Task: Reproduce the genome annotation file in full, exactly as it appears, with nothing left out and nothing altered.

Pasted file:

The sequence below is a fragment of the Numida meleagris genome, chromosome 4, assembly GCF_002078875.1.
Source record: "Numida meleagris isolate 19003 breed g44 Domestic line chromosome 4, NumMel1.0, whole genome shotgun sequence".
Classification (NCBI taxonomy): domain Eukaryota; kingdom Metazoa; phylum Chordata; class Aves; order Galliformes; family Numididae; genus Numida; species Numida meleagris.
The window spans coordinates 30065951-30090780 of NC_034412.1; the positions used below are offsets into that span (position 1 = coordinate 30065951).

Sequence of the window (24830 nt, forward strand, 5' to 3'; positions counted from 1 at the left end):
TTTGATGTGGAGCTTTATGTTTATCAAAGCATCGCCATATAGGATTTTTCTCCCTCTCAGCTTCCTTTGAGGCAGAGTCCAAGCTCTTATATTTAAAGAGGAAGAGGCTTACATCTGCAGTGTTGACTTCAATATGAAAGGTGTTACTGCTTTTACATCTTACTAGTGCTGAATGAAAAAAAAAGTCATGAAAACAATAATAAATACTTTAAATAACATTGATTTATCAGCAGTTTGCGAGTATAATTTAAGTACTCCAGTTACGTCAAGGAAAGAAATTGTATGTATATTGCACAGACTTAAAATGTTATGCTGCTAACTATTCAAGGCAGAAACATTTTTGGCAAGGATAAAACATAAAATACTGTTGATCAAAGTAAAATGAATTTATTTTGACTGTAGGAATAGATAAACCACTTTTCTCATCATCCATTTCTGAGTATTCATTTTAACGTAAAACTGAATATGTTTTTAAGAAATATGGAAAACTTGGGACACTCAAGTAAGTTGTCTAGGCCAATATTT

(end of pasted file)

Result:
The sequence below is a fragment of the Numida meleagris genome, chromosome 4, assembly GCF_002078875.1.
Source record: "Numida meleagris isolate 19003 breed g44 Domestic line chromosome 4, NumMel1.0, whole genome shotgun sequence".
Classification (NCBI taxonomy): domain Eukaryota; kingdom Metazoa; phylum Chordata; class Aves; order Galliformes; family Numididae; genus Numida; species Numida meleagris.
The window spans coordinates 30065951-30090780 of NC_034412.1; the positions used below are offsets into that span (position 1 = coordinate 30065951).

Sequence of the window (24830 nt, forward strand, 5' to 3'; positions counted from 1 at the left end):
TTTGATGTGGAGCTTTATGTTTATCAAAGCATCGCCATATAGGATTTTTCTCCCTCTCAGCTTCCTTTGAGGCAGAGTCCAAGCTCTTATATTTAAAGAGGAAGAGGCTTACATCTGCAGTGTTGACTTCAATATGAAAGGTGTTACTGCTTTTACATCTTACTAGTGCTGAATGAAAAAAAAAGTCATGAAAACAATAATAAATACTTTAAATAACATTGATTTATCAGCAGTTTGCGAGTATAATTTAAGTACTCCAGTTACGTCAAGGAAAGAAATTGTATGTATATTGCACAGACTTAAAATGTTATGCTGCTAACTATTCAAGGCAGAAACATTTTTGGCAAGGATAAAACATAAAATACTGTTGATCAAAGTAAAATGAATTTATTTTGACTGTAGGAATAGATAAACCACTTTTCTCATCATCCATTTCTGAGTATTCATTTTAACGTAAAACTGAATATGTTTTTAAGAAATATGGAAAACTTGGGACACTCAAGTAAGTTGTCTAGGCCAATATTT